My first column in this space worried that the most dangerous thing Donald Trump could do in the 2016 presidential election was not win, because he almost certainly couldn’t, but rather to make Hillary Clinton look humane and even reasonable by comparison.
According to Nate Silver, if that was Trump’s goal, mission accomplished:
On the positive side, it’s been a really terrible 18 months or so for Bill Kristol and Company. His latest whinge in the Weekly Standard uses Pat Buchanan’s enthusiasm for Trump and what might be termed European-style nationalism as a jumping-off point to position himself–and neoconservatism–as ground zero for post-Trump conservatism:
American conservatism is also a conservatism that, while rejecting the intolerance of the present, disdains the bigotry of the past; that, while respecting the public, insists that vox populi is not vox dei; that, while pledging allegiance to the American nation, also does so to principles of liberty and justice for all; that, while cherishing our freedom as Americans, hopes that one day all men will be free.
For those keeping score at home, this seems to be Kristol’s response to Buchanan accurately stating in June that Kristol’s effort to conscript the unknown columnist David French to run for president was the latest instance of “Kristol making himself look ridiculous.”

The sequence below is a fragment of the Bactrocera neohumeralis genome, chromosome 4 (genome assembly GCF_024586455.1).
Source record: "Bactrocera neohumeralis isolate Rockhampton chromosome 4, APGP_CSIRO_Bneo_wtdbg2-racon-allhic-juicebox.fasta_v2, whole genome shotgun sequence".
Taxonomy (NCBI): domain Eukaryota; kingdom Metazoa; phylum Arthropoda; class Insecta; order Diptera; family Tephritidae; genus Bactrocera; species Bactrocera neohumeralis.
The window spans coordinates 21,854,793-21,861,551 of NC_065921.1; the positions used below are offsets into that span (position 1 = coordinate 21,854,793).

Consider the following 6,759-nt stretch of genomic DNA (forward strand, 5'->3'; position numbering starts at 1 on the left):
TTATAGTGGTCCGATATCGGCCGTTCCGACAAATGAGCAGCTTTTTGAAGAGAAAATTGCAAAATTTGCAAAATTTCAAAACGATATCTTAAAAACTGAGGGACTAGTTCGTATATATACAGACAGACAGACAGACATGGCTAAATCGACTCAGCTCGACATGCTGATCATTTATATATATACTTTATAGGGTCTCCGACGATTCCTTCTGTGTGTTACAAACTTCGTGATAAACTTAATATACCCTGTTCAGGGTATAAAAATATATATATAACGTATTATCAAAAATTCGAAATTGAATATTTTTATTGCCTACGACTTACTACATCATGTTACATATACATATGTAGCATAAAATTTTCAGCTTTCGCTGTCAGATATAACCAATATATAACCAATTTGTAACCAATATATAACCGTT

At any rate, Kristol’s Acela corridor versus pitchfork-wielding Middle American mobs framing may make the former look appealing, but it cannot make them look numerous. Kristol and Company need to reckon with the fact that they have the money and they have the connections but they do not have the numbers.
Moreover, Kristol’s and National Review’s empirical politics owe a lot to the creation of Trump. I caught a snippet of a Trump speech for the first time in a long time this afternoon, and to put it politely, it is magical thinking. Trump will renegotiate NAFTA if he cannot change how it operates, punto. Except that’s absurd, or at the very least, one would want to hear more on how exactly this would work. But Trump zoomed off to discuss Benghazi, or Clinton’s email server, or any other of the policy-free zingers he–and the Republican Party–have chosen to emphasize in the election. Every one of Trump’s statements is world-historic in importance and yet is impervious to scrutiny.
Trump’s ability to get away with chesty but dubious proclamations is bad. But is it any worse, or more egregious than the 2005 National Review “We’re Winning” cover story from Mister Never Trump, Rich Lowry? It certainly is not worse than Lowry’s wildly erratic, internally contradictory statements over the years on Iraq. Nor is it worse than the movement that enabled, venerated, and continues to exalt Kristol, a man whose idiocy is an open secret in Washington but whose status is never questioned by Republican elites.
Political scientist Adam Berinsky memorably concluded that “in the battle between facts and partisanship, partisanship always wins.” Kristol and the Republican elite have thrived in and fertilized such an environment.
Now that Donald Trump has hold of Republican partisans, they’re reaping what they’ve sown. If anyone wants to complain, it probably shouldn’t be the guy who bought a multimillion dollar house declaring in 2003 that
I think there’s been a certain amount of… pop sociology in America, that, you know, somehow the Shia can’t get along with the Sunni, or the Shia in Iraq just want to establish some kind of fundamentalist regime. There’s almost no evidence of that at all. Iraq has always been very secular.